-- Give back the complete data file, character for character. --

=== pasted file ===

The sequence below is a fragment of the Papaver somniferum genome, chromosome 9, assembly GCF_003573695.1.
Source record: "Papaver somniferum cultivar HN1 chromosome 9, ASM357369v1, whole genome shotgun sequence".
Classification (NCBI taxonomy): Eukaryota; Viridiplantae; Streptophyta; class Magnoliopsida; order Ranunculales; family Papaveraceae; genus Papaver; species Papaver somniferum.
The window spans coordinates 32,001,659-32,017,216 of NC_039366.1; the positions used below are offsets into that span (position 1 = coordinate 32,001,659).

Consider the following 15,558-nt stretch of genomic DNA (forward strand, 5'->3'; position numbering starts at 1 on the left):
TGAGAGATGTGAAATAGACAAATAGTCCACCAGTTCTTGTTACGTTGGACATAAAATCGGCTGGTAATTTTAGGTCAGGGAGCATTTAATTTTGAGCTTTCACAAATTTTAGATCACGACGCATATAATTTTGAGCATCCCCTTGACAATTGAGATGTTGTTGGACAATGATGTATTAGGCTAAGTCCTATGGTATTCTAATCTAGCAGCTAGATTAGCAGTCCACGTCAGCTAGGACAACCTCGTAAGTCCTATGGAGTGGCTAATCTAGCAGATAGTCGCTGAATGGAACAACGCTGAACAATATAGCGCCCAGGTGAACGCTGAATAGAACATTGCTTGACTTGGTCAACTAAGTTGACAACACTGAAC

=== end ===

The sequence below is a fragment of the Papaver somniferum genome, chromosome 9, assembly GCF_003573695.1.
Source record: "Papaver somniferum cultivar HN1 chromosome 9, ASM357369v1, whole genome shotgun sequence".
Classification (NCBI taxonomy): Eukaryota; Viridiplantae; Streptophyta; class Magnoliopsida; order Ranunculales; family Papaveraceae; genus Papaver; species Papaver somniferum.
The window spans coordinates 32,001,659-32,017,216 of NC_039366.1; the positions used below are offsets into that span (position 1 = coordinate 32,001,659).

Consider the following 15,558-nt stretch of genomic DNA (forward strand, 5'->3'; position numbering starts at 1 on the left):
TGAGAGATGTGAAATAGACAAATAGTCCACCAGTTCTTGTTACGTTGGACATAAAATCGGCTGGTAATTTTAGGTCAGGGAGCATTTAATTTTGAGCTTTCACAAATTTTAGATCACGACGCATATAATTTTGAGCATCCCCTTGACAATTGAGATGTTGTTGGACAATGATGTATTAGGCTAAGTCCTATGGTATTCTAATCTAGCAGCTAGATTAGCAGTCCACGTCAGCTAGGACAACCTCGTAAGTCCTATGGAGTGGCTAATCTAGCAGATAGTCGCTGAATGGAACAACGCTGAACAATATAGCGCCCAGGTGAACGCTGAATAGAACATTGCTTGACTTGGTCAACTAAGTTGACAACACTGAAC